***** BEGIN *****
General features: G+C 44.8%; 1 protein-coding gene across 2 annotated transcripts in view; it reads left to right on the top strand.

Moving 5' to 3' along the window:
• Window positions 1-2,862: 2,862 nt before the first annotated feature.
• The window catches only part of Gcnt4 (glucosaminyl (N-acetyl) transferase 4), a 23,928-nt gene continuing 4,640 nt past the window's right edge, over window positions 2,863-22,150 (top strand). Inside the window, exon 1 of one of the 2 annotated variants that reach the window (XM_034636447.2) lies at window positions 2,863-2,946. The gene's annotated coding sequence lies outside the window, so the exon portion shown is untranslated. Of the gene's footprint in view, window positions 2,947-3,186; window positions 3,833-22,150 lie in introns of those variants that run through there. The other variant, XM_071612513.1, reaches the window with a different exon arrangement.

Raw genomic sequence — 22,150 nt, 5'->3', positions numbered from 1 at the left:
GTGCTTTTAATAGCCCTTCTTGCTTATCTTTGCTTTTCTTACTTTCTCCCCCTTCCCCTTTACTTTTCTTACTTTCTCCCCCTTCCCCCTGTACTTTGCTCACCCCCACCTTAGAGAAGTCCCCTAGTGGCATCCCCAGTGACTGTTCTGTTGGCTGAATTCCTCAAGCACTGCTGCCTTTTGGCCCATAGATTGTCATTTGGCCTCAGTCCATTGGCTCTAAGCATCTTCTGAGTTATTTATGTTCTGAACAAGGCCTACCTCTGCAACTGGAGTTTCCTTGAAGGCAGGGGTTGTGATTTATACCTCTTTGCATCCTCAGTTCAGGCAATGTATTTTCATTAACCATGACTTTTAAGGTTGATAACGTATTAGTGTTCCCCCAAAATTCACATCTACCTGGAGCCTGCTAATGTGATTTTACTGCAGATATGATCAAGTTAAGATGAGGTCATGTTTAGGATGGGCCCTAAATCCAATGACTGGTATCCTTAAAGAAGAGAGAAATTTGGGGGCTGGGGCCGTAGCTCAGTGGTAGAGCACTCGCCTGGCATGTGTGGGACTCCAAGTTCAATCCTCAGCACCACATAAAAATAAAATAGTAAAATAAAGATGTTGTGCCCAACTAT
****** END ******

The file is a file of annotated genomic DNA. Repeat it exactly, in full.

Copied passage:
General features: G+C 44.8%; 1 protein-coding gene across 2 annotated transcripts in view; it reads left to right on the top strand.

Moving 5' to 3' along the window:
• Window positions 1-2,862: 2,862 nt before the first annotated feature.
• The window catches only part of Gcnt4 (glucosaminyl (N-acetyl) transferase 4), a 23,928-nt gene continuing 4,640 nt past the window's right edge, over window positions 2,863-22,150 (top strand). Inside the window, exon 1 of one of the 2 annotated variants that reach the window (XM_034636447.2) lies at window positions 2,863-2,946. The gene's annotated coding sequence lies outside the window, so the exon portion shown is untranslated. Of the gene's footprint in view, window positions 2,947-3,186; window positions 3,833-22,150 lie in introns of those variants that run through there. The other variant, XM_071612513.1, reaches the window with a different exon arrangement.

Raw genomic sequence — 22,150 nt, 5'->3', positions numbered from 1 at the left:
GTGCTTTTAATAGCCCTTCTTGCTTATCTTTGCTTTTCTTACTTTCTCCCCCTTCCCCTTTACTTTTCTTACTTTCTCCCCCTTCCCCCTGTACTTTGCTCACCCCCACCTTAGAGAAGTCCCCTAGTGGCATCCCCAGTGACTGTTCTGTTGGCTGAATTCCTCAAGCACTGCTGCCTTTTGGCCCATAGATTGTCATTTGGCCTCAGTCCATTGGCTCTAAGCATCTTCTGAGTTATTTATGTTCTGAACAAGGCCTACCTCTGCAACTGGAGTTTCCTTGAAGGCAGGGGTTGTGATTTATACCTCTTTGCATCCTCAGTTCAGGCAATGTATTTTCATTAACCATGACTTTTAAGGTTGATAACGTATTAGTGTTCCCCCAAAATTCACATCTACCTGGAGCCTGCTAATGTGATTTTACTGCAGATATGATCAAGTTAAGATGAGGTCATGTTTAGGATGGGCCCTAAATCCAATGACTGGTATCCTTAAAGAAGAGAGAAATTTGGGGGCTGGGGCCGTAGCTCAGTGGTAGAGCACTCGCCTGGCATGTGTGGGACTCCAAGTTCAATCCTCAGCACCACATAAAAATAAAATAGTAAAATAAAGATGTTGTGCCCAACTAT